Can an apparently law-abiding citizen, walking along a city street, be arrested for having a bulge in his pants? Yes—in Richland, anyway.
It happened to Dustin Warren Harrington around 11 p.m. on Aug. 13, 2005. Police Officer Scott Reiber thought Harrington looked suspicious walking through a neighborhood at night. He then flipped a U-turn and asked Harrington if they could talk.
Reiber asked Harrington where he was coming from. His sister’s house, Harrington said, but he didn’t know exactly where the house was. That made Reiber suspicious, and Harrington seemed nervous, according to court records.
The officer then noticed bulges in Harrington’s pockets. Reiber also thought it suspicious that Harrington kept moving his hands in and out of them. As a state trooper pulled up to assist, the cop asked if he could pat down Harrington for officer safety, explaining that he was not under arrest.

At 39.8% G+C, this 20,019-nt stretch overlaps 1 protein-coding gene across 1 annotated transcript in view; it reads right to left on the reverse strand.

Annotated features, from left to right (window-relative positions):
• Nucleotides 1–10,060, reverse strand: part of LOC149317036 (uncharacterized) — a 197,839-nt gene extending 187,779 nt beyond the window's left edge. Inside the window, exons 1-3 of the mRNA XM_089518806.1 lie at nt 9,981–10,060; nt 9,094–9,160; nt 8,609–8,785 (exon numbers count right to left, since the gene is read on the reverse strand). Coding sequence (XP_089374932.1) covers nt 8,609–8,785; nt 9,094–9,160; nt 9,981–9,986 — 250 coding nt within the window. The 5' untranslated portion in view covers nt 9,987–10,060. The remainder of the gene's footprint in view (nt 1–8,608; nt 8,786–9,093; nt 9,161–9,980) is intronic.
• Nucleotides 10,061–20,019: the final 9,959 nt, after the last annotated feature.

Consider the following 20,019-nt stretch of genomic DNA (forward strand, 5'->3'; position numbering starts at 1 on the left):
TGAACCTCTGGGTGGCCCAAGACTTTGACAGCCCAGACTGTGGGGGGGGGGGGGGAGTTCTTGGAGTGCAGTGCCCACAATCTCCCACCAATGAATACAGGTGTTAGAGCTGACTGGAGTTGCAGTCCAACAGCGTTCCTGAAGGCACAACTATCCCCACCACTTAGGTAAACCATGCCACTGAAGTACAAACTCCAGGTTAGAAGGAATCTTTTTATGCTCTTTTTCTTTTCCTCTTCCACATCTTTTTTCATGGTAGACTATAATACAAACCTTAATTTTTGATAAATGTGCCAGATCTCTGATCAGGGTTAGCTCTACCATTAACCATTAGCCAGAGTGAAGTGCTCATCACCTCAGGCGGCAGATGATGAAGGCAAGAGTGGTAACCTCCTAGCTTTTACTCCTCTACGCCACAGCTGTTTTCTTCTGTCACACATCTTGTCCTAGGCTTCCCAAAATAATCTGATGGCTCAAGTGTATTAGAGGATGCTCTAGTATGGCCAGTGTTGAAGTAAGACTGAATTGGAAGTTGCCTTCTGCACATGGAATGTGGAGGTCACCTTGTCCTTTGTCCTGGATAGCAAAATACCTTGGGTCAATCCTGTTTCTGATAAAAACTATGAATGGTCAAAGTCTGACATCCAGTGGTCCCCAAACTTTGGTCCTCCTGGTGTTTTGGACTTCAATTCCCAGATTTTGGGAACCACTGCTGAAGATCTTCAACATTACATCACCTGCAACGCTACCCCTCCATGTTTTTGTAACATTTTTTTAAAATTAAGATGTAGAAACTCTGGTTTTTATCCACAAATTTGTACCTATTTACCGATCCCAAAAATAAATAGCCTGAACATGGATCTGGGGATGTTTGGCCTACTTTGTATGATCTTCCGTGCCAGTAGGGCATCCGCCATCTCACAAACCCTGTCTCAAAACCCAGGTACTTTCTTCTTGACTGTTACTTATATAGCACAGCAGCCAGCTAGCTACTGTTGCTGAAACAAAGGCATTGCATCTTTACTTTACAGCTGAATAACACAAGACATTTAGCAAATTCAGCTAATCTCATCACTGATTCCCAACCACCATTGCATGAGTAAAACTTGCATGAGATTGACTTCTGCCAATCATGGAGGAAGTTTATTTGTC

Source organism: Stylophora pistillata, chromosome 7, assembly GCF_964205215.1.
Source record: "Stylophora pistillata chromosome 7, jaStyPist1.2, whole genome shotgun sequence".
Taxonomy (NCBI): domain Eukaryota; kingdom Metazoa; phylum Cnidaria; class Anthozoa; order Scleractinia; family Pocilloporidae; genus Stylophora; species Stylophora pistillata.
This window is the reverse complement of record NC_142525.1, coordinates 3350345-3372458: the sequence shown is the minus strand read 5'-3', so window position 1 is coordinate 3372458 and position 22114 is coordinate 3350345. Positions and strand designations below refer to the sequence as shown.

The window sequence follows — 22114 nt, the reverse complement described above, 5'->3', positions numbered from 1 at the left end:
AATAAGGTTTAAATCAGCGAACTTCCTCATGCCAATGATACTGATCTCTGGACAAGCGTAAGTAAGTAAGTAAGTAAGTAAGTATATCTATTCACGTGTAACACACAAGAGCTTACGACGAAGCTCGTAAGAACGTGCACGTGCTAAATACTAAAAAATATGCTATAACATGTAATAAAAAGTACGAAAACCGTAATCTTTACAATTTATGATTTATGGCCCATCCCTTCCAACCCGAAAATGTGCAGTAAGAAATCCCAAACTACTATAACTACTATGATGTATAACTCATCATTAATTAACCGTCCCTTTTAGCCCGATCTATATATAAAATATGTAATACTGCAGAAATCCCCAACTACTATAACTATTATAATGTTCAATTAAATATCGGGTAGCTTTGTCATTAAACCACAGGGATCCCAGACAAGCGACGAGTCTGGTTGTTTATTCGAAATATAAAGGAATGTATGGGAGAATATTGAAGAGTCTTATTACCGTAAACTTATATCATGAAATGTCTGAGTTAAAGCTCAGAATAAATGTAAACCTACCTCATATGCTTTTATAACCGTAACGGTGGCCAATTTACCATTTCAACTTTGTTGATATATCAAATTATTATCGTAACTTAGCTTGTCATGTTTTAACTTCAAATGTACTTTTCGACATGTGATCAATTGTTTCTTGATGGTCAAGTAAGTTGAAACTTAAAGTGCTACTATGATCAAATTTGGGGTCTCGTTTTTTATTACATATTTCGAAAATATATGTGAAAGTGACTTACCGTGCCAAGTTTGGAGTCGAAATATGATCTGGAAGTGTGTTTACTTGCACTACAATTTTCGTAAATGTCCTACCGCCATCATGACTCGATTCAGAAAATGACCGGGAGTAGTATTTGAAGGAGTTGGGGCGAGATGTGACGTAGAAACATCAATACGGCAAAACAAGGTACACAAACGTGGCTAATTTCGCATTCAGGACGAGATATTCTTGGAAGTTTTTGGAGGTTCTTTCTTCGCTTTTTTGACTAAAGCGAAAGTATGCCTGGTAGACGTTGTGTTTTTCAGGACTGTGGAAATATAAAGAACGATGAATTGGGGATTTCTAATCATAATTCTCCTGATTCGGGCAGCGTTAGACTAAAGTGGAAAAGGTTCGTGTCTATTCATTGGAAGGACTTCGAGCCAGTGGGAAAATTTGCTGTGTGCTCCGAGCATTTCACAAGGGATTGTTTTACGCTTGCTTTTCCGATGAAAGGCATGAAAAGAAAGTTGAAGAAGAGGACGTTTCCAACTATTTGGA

Harrington agreed. Reiber then “felt a hard, cylindrical object in Harrington’s front right pocket,” according to the record.
“What’s this?” asked the cop.
“My glass,” said Harrington. “My meth pipe.”
Harrington, also carrying a baggie of meth, was arrested immediately and later convicted of unlawful possession of a controlled substance. He appealed, claiming the evidence was seized illegally.
Last week, the state Supreme Court unanimously agreed. “We conclude,” said Justice Richard Sanders, who authored the prevailing opinion, “the officers’ actions [i.e., Officer Reiber and the assisting trooper], when viewed cumulatively, impermissibly disturbed Harrington’s private affairs without authority of law and therefore constituted an unlawful seizure.”
Asking someone if you can pat down their body, writes Sanders, “is inconsistent with a mere social contact. If Reiber felt jittery about the bulges in Harrington’s pockets, he should have terminated the encounter—which Reiber initiated—and walked back to his patrol car…When Reiber requested a frisk, the officers’ series of actions matured into a progressive intrusion substantial enough to seize [control of] Harrington…Our [state] constitution protects against disturbance of private affairs—a broad concept that encapsulates searches and seizures…Article I, section 7 cannot tolerate the officers’ progressive intrusion into Harrington’s privacy.”